This is part of Jerry’s pitch to the minimum capacity simulation executives at his company. I’ve been watching random episodes of Mad Men lately, so I found this part kind of amusing. I can’t honestly say whether or not “Hungry for Apples?” would be a good ad campaign. I mean, it sounds kind of stupid. But I feel like “Got Milk?” sounded pretty stupid too when it was first pitched.
I wonder about it though. When some guy pitched “Got Milk?” did everyone immediately know he was on to something? Or did he get weird looks from everyone? I’m not in advertising, and I don’t really know how they think.
According to Wikipedia, the ad firm that came up with “Got Milk?” almost didn’t go with it, saying it was lazy and wasn’t grammatically correct. That’s all I could find though, really. Did some guy decide to make “Got Milk?” his stand, the thing that he was going to go to bat for? Did someone risk his whole career, his livelihood, to push “Got Milk?” through? My quick Google search didn’t say, so I’ll probably never know.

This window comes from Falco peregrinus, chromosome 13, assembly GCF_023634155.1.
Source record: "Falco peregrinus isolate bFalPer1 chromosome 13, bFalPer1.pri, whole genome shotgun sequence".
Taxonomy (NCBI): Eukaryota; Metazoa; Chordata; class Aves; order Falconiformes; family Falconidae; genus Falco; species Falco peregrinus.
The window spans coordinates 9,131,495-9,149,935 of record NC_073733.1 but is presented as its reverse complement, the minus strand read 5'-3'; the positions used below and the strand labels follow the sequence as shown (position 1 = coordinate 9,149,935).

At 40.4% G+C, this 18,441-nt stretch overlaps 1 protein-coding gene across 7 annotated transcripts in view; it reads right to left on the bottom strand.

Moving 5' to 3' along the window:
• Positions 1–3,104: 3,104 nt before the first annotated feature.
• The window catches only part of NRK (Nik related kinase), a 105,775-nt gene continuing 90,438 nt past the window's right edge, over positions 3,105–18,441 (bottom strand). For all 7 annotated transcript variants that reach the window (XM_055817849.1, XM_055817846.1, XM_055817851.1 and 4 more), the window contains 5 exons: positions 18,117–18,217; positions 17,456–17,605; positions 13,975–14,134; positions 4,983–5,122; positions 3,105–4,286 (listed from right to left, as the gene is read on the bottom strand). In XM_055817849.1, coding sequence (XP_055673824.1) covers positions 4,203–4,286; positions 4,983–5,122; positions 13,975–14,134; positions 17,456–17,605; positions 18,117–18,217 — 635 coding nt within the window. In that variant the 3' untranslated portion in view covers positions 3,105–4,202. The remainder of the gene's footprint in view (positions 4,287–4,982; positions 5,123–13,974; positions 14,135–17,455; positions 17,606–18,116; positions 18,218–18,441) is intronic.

“I’ve got an erection the size of an East Coast lighthouse.”
This is a strangely specific line. His erection isn’t just the size of a lighthouse – it’s the size of an east coast lighthouse. I wasn’t sure what to make of this. Are east coast lighthouses especially large lighthouses?
I decided to answer this question. I pulled a list of lighthouses from wikipedia and wrote a Java app to sort them into east and west coast, then compare them statistically.
It turns out, however, that there are two somewhat different ways of measuring a lighthouse’s height. The first looks at the actual height of the structure, while the other looks at how the the lighthouse’s light sits above the water. The two can differ substantially, particularly if the lighthouse is built atop a high cliff.